Ignition Partners investors spin out new Seattle firm Fuse with Seahawks football star Bobby Wagner

From left to right: Fuse venture partner and Seattle Seahawks captain Bobby Wagner; Fuse general partner Kellan Carter; Fuse general partner Cameron Borumand; Fuse operating managing partner Satbir Khanuja; and Fuse operating managing partner John Connors. (Fuse Photo)

Seattle-area venture capital firm Ignition Partners is going through another transformation — and this time it includes an NFL captain.

A group of investors at Ignition, including longtime managing partner John Connors, are launching a new spinoff firm called Fuse Venture Partners.

Wagner, Carter, and Borumand will help lead Fuse.

Kellan Carter and Cameron Borumand are heading up Fuse as general partners. Carter, 33, was a partner at Ignition who joined in 2013. Borumand, 28, was principal and joined in 2017.

Carter said the idea for Fuse came about after the senior partners at Ignition, founded in 2000 by a group of Seattle-area tech execs, said they would not raise a seventh fund.

Ignition will effectively sunset its brand name and manage existing investments in portfolio companies such as Icertis, Chef, Shyft, Maka, and others.

“We saw the opportunity and timing to double down on Seattle and build something of our own,” Carter said. “Having begun our venture careers at Ignition in Seattle, we are proud of this ecosystem and the relationships we have built here to support and accelerate the foundation of Fuse.”

Fuse plans to raise up to $100 million for its initial fund and deploy the capital to Pacific Northwest startups over 3-to-4 years. According to SEC documents filed last week, the firm has raised about $67 million thus far.

Fuse will follow a similar investment thesis to Ignition, focusing on enterprise software startups at the seed and Series A stage. It will look for companies “building software that reinvents the modern economy.”

Connors joined Ignition in 2005 after 15 years with Microsoft, including a stints as CFO and CIO. He’ll be operating managing partner at Fuse, along with Satbir Khanuja, a venture advisor at Ignition since 2018 who previously led DataSphere Technologies.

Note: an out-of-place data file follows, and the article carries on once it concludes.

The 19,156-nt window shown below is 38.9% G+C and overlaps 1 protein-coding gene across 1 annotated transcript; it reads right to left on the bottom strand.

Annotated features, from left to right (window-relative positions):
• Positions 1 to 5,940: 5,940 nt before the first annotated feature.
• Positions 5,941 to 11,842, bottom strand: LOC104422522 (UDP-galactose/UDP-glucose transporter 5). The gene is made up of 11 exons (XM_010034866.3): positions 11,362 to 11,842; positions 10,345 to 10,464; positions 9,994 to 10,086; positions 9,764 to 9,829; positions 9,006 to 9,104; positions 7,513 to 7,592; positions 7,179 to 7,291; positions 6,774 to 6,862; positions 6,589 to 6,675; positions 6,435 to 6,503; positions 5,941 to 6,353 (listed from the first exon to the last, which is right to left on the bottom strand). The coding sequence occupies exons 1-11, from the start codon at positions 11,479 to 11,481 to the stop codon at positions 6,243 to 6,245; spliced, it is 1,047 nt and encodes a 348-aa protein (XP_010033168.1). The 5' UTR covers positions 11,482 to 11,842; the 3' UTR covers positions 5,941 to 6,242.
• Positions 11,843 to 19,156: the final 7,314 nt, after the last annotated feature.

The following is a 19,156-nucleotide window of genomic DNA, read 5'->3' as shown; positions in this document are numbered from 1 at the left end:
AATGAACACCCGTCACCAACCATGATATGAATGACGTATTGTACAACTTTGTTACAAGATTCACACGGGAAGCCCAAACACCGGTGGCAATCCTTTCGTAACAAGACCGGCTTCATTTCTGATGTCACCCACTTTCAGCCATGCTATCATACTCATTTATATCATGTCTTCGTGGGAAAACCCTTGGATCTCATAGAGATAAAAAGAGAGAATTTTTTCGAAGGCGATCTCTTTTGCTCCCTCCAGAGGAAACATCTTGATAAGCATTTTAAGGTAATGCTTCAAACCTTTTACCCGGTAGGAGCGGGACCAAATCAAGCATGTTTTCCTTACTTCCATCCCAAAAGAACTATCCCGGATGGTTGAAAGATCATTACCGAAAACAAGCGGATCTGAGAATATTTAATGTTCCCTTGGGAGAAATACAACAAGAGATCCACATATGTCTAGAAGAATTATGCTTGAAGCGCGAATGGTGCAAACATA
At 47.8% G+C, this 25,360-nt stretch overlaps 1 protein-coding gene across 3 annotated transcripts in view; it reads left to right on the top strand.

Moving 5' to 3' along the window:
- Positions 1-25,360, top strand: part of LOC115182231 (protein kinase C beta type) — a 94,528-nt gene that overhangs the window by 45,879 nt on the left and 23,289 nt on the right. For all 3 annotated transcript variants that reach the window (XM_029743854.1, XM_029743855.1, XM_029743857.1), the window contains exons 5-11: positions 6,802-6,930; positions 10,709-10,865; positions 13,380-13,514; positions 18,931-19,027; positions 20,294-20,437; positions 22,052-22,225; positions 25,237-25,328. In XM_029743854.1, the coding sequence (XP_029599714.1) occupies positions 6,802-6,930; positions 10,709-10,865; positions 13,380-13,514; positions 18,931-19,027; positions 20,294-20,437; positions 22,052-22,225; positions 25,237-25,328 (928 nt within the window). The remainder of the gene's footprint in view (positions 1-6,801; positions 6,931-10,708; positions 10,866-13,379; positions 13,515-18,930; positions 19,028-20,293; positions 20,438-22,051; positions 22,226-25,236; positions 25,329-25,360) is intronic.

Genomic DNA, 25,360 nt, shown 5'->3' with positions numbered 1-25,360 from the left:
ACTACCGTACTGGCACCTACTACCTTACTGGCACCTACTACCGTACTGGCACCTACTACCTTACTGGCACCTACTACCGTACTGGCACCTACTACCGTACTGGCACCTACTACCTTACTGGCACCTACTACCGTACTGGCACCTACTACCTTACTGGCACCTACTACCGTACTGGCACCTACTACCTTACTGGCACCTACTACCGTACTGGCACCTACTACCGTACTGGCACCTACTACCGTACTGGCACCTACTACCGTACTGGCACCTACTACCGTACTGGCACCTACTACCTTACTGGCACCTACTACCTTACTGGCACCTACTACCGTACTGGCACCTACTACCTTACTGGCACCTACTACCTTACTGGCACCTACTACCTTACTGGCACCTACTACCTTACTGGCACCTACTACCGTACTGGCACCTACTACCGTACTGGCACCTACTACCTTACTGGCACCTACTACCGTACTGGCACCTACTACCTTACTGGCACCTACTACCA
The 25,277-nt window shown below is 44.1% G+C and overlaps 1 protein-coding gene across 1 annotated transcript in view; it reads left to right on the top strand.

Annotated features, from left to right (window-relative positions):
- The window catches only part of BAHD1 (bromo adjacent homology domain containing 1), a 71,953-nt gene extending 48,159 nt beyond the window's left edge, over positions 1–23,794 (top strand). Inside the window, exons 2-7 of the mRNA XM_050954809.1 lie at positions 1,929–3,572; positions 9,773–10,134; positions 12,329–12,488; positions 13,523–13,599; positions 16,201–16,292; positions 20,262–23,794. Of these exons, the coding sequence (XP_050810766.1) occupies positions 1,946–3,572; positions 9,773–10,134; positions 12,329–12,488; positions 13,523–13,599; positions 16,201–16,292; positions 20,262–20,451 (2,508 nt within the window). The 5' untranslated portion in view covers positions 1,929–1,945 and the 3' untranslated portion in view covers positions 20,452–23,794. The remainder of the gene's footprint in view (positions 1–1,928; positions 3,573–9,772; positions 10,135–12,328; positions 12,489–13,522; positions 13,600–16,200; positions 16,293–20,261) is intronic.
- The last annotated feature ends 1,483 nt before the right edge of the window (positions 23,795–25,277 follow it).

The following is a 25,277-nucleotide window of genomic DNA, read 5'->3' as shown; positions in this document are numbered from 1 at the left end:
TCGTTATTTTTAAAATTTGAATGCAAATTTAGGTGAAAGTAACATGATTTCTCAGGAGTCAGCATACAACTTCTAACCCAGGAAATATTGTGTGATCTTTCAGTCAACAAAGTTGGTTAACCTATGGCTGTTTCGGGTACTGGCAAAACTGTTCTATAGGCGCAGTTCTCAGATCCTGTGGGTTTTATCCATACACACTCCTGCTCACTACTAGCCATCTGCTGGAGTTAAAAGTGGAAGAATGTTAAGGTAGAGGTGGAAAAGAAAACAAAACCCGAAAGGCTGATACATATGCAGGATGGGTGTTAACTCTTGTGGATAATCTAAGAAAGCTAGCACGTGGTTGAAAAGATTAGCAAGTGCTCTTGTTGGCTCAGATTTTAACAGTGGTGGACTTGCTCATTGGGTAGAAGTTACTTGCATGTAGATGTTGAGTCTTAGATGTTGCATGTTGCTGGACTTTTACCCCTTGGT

“No big story here other than a great run for Ignition and great foundation for Fuse,” Connors told GeekWire.

Also joining the Fuse team as venture partner is Bobby Wagner, the star Seattle Seahawks linebacker.

Wagner, drafted by the Seahawks in 2012 and a 6-time Pro Bowl selection, worked alongside Ignition for the past three years during his offseason, learning the ins and outs of venture investing. He’s an active angel investor, backing companies such as Denali Therapeutics and DraftKings, and is part of a16z’s Cultural Leadership Fund. Wagner also negotiated his own contract extension in 2019 that made him the highest-paid linebacker in the NFL.

“I plan to be very involved,” Wagner told GeekWire. “I’m excited to be a part of this team to win in Seattle.”

Wagner, a Seahawks captain for four of the past five years, said his investment thesis comes down to analyzing the founding team and culture.

“I believe creating a winning team and culture is extremely important for success, especially in the early stages,” he said.

Connors added: “Kellan, Cam and Bobby are the right age to be starting a firm where they control the economics and the culture and the future 100%.”

Fuse will get help from two senior advisors: Nader Naini, managing partner at Frazier Healthcare Partners, and Gary Rieschel, founding managing partner at Qiming Venture Partners.

A 20-year run for Ignition

Left to right: Former Ignition managing partner Frank Artale, current managing partner John Connors, and current managing partner Nick Sturiale. (Ignition Photo)

It’s typical for a longstanding venture firm to have various transitions. But the twists and turns at Ignition over the past two decades are certainly unique.

A team of former McCaw and Microsoft executives launched Ignition in early 2000, including Brad Silverberg, Steve Hooper, Jonathan Roberts, Jon Anderson, and Cameron Myhrvold.